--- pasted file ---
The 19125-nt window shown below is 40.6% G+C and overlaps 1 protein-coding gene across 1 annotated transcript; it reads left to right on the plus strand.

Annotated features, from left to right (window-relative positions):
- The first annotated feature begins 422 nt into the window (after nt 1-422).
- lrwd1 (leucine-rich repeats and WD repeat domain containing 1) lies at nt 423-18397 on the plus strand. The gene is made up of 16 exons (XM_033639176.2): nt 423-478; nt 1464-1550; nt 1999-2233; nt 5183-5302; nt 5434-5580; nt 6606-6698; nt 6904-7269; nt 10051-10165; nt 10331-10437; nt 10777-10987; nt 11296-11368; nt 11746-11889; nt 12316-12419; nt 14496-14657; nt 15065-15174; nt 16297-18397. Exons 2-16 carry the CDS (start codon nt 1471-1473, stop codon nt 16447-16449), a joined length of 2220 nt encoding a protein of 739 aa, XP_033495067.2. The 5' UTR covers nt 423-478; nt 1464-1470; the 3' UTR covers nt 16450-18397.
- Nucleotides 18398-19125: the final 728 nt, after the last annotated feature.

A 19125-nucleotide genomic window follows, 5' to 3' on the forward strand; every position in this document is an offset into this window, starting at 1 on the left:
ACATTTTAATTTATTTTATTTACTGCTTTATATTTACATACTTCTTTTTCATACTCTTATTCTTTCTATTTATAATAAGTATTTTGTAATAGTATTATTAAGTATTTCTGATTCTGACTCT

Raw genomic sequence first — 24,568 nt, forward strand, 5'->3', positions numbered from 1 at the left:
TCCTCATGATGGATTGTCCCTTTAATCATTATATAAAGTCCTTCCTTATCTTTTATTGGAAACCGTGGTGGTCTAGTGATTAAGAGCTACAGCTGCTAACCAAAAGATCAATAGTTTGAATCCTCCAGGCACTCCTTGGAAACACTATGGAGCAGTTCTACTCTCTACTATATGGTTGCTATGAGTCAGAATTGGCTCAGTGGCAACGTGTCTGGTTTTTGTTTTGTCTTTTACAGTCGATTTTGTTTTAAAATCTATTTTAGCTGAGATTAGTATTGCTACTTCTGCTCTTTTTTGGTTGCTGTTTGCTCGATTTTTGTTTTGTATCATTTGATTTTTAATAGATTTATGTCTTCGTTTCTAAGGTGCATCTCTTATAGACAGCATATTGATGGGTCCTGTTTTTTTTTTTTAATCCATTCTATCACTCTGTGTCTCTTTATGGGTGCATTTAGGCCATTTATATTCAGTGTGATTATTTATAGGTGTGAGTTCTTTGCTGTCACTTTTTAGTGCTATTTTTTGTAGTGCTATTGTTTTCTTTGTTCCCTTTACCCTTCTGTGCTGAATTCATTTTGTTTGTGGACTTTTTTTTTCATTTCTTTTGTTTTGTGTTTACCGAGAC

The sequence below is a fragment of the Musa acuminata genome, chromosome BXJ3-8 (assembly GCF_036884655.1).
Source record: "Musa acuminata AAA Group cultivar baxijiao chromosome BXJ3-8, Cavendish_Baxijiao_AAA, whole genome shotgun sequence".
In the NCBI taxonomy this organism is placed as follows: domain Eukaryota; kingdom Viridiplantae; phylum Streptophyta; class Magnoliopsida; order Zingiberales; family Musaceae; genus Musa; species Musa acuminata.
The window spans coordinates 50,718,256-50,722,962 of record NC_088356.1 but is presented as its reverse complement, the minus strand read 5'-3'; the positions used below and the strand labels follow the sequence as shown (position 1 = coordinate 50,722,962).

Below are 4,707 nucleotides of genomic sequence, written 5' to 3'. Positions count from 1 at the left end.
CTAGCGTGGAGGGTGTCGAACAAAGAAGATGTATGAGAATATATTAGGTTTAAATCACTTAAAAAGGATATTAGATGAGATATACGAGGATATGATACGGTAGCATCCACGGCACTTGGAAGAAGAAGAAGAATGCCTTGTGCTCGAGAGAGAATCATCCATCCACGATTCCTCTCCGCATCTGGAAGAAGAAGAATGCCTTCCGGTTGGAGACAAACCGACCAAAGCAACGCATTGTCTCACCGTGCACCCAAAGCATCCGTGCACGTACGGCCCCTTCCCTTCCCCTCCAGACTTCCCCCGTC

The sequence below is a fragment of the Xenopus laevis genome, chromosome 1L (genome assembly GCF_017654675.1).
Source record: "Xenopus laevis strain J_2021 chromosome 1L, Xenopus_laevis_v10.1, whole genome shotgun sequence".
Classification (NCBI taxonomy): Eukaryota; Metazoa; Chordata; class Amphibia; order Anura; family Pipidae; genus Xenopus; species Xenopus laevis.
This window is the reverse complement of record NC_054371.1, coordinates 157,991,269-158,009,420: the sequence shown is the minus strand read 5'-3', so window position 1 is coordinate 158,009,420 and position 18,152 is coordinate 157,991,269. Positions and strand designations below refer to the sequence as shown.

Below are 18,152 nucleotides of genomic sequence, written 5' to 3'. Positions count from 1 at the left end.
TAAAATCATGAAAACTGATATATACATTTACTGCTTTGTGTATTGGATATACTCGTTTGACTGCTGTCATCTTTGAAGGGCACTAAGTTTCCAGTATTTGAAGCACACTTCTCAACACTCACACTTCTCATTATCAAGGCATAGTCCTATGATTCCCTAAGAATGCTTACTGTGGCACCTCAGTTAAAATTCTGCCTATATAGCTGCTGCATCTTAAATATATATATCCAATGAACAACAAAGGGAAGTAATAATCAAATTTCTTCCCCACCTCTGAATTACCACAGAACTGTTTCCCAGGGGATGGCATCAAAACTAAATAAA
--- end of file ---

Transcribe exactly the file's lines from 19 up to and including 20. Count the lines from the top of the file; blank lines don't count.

This window is the reverse complement of record NC_054371.1, coordinates 157,991,269-158,009,420: the sequence shown is the minus strand read 5'-3', so window position 1 is coordinate 158,009,420 and position 18,152 is coordinate 157,991,269. Positions and strand designations below refer to the sequence as shown.

Below are 18,152 nucleotides of genomic sequence, written 5' to 3'. Positions count from 1 at the left end.